The Court of Appeals also found the testimony of Perez sufficiently corroborated to go to the jury. Under federal standards, Perez's testimony need not be corroborated. It is sufficient if the jury believes the defendant guilty beyond a reasonable doubt. Hence no issue of constitutional dimension can be taken with the Court of 'Appeals applying a stricter state standard and finding it having been met.

 The Court of Appeals found that whether Burgos was an accomplice was a question of fact. The trial judge submitted the issue to the jury with appropriate instructions.

 The fact that a defendant is silent at the time of his arrest may not be used to impeach him at trial, Doyle v. Ohio, 426 U.S. 610, 49 L. Ed. 2d 91, 96 S. Ct. 2240 (1976), and the questions put by the prosecutor to Camara in this regard were unquestionably improper. As the Court of Appeals pointed out, however, the trial judge, after sustaining the objection, immediately advised the jury that when arrested, a defendant is under no legal obligation to say anything to the police and no unfavorable inferences were to be taken against him because Camara was silent. The judge underscored this comment by reminding the jury that as he had advised them previously, a defendant "does not have to prove or disprove anything." The Court of Appeals on the basis of these curative instructions found the improper questions put by the prosecutor to be harmless error. People v. Arce, supra, 397 N.Y.S.2d at 624. That conclusion in the circumstances of this case seems eminently correct and clearly does not reach the constitutional level warranting federal interference.

 Finally, on the issue of prejudicial remarks during summation, which seems to have influenced the Magistrate to conclude that Camara had been denied a fair trial, petitioner did not raise this issue as a basis for issuance of the writ. If this was an appropriate issue, therefore, it was waived. Even if not, improper prosecutorial statements cannot provide the basis for federal habeas corpus relief. As this court has indicated in discussing that issue raised in a petition for a writ of habeas corpus filed by Camara's codefendant Arce:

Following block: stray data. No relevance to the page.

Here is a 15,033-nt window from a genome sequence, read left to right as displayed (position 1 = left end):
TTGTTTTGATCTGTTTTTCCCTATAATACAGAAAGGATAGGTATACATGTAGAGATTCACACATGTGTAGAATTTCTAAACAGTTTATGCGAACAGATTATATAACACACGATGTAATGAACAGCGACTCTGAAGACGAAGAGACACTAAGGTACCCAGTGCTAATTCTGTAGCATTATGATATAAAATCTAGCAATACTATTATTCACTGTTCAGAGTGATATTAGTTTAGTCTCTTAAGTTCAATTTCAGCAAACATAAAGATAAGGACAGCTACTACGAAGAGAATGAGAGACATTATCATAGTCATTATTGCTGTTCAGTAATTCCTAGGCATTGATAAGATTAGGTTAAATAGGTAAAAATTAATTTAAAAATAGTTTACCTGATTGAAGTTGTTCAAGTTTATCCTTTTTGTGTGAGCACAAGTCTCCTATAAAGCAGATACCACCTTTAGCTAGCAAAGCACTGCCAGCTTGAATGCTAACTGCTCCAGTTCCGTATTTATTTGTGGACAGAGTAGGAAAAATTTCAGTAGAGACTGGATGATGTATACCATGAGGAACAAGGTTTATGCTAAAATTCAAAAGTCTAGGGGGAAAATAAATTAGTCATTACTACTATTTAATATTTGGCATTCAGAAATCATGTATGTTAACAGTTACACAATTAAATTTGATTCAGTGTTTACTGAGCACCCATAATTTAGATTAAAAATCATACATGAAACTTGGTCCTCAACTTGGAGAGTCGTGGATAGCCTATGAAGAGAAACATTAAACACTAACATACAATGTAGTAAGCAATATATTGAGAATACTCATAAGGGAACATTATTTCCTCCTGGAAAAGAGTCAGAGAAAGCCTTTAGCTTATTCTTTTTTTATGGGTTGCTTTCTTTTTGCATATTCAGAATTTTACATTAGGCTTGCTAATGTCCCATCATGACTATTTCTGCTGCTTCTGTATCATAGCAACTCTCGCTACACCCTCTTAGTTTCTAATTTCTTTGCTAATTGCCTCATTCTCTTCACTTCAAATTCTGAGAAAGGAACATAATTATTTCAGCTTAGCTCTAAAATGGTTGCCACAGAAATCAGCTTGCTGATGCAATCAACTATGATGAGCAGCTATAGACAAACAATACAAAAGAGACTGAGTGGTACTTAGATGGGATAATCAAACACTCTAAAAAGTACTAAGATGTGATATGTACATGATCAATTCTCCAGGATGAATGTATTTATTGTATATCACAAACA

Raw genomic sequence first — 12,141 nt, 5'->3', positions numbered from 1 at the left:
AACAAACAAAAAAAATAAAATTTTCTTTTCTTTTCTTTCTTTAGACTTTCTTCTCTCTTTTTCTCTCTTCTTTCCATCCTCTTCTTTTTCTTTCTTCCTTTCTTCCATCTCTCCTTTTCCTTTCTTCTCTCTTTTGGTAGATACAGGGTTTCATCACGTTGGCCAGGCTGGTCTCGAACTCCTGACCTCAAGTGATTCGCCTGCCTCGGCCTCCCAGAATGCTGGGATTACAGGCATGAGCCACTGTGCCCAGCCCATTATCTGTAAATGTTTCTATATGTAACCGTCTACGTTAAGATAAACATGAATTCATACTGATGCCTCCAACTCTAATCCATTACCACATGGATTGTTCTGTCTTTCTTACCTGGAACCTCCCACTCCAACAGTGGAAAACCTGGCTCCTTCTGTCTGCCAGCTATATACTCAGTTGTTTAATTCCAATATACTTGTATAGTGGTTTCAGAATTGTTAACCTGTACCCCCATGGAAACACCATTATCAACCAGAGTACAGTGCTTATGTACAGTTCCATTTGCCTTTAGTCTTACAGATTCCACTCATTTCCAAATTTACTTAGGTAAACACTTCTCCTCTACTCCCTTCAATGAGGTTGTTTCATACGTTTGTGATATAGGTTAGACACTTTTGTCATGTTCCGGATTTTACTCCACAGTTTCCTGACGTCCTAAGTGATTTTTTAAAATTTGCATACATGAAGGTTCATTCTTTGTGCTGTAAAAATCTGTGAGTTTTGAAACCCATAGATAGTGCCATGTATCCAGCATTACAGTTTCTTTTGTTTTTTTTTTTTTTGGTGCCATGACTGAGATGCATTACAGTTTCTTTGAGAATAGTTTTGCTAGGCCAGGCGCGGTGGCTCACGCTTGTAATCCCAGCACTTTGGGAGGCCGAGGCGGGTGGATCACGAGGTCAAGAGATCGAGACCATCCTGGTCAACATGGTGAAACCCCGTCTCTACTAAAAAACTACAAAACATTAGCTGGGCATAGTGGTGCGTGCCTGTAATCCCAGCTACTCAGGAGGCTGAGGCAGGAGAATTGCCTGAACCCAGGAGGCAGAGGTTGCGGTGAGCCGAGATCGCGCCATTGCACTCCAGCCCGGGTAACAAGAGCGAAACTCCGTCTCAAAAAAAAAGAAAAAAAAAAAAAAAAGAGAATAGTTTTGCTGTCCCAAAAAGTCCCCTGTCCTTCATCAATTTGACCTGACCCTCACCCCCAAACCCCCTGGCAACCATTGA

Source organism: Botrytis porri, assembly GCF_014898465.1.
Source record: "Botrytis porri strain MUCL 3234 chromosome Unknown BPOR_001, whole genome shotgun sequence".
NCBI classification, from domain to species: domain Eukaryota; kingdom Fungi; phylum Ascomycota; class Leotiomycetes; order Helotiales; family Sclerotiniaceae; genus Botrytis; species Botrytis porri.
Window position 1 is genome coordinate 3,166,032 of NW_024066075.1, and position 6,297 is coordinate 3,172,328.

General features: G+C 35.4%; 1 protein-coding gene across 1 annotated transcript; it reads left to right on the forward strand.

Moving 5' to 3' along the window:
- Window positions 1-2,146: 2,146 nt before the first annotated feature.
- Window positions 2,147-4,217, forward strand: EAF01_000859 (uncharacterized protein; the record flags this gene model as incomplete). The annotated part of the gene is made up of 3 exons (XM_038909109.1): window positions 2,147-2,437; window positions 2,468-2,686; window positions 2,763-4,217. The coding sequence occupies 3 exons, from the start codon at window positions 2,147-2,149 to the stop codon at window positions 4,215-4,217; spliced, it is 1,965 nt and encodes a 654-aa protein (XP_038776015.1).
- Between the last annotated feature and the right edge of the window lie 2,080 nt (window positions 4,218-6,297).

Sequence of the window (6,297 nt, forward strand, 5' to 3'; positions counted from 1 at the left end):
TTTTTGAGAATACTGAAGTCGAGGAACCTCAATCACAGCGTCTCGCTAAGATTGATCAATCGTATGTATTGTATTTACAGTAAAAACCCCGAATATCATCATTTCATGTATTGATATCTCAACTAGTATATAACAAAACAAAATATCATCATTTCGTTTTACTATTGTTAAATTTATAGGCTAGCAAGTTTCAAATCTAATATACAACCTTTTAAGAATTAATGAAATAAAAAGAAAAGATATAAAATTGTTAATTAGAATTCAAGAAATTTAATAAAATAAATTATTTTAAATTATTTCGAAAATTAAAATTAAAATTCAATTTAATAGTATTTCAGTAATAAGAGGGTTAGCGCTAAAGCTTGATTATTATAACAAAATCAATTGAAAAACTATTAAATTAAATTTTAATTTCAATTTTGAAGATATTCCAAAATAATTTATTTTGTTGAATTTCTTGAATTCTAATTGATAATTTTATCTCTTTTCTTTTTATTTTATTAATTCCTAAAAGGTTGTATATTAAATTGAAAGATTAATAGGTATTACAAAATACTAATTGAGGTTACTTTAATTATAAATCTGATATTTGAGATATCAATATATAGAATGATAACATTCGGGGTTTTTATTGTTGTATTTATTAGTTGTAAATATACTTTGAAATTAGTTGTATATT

It is, however, well established that federal habeas corpus relief is not available on the basis of improper prosecutorial statements at trial 'unless the errors, either singly or together, were so fundamentally unfair as to deny the defendant a fair trial.' Orr v. Schaeffer, 460 F. Supp. 964, 966 (S.D.N.Y. 1978) (FOOTNOTE OMITTED); see also Donnelly v. DeChristoforo, 416 U.S. 637, 94 S. Ct. 1868, 40 L. Ed. 2d 431 (1974); Malley v. Manson, 547 F.2d 25 (2d Cir. 1976), cert. denied, 430 U.S. 918, 97 S. Ct. 1335, 51 L. Ed. 2d 597 (1977); United States ex rel. Colon v. Follette, 366 F.2d 775 (2d Cir. 1966). The prosecutor's summation at Arce's trial was not so prejudicial. See Malley v. Manson, supra, at 28. The record shows that, with but one exception, counsel for petitioner made no objections during the prosecutor's summation. Indeed, the single objection which was made was sustained by the trial judge, who gave a curative instruction. While failure so to object does not work a waiver of the right to raise a claim on federal habeas corpus, it is nonetheless, a factor to be considered in determining the extent of the prejudice caused by the prosecutor's statement. Id. It is noteworthy, moreover, that during his summation Arce's counsel made remarks concerning the credibility of his own witness which were analogous to those now objected to by Arce.

 Arce v. Henderson, 477 F. Supp. 71, 74 (S.D.N.Y. 1979) (Sweet, Jr.), aff'd, 636 F.2d 1200 (2d Cir. 1980), cert. denied, 451 U.S. 914, 68 L. Ed. 2d 305, 101 S. Ct. 1989 (1981).

 While the prosecutor was clearly overzealous, the trial court throughout was careful to advise the jury that the questions were not evidence and no inference could be taken because a question was asked, and that the jury had to consider the question together with its response. Every time the prosecutor overstepped appropriate bounds, the judge sustained objections and carefully advised the jury to disregard and not be influenced by the impropriety.

 These instructions were proper and were sufficiently curative to offset any prejudice the prosecutor's acts may have injected into the trial. I am satisfied that the errors committed by the prosecutor in light of the curative action of the trial court were harmless beyond a reasonable doubt and, therefore, even if of constitutional dimension are not sufficient to warrant issuance of the petition. Chapman v. California, 386 U.S. 18, 24, 17 L. Ed. 2d 705, 87 S. Ct. 824 (1967).

 The petition for a writ of habeas corpus is denied and the petition is dismissed.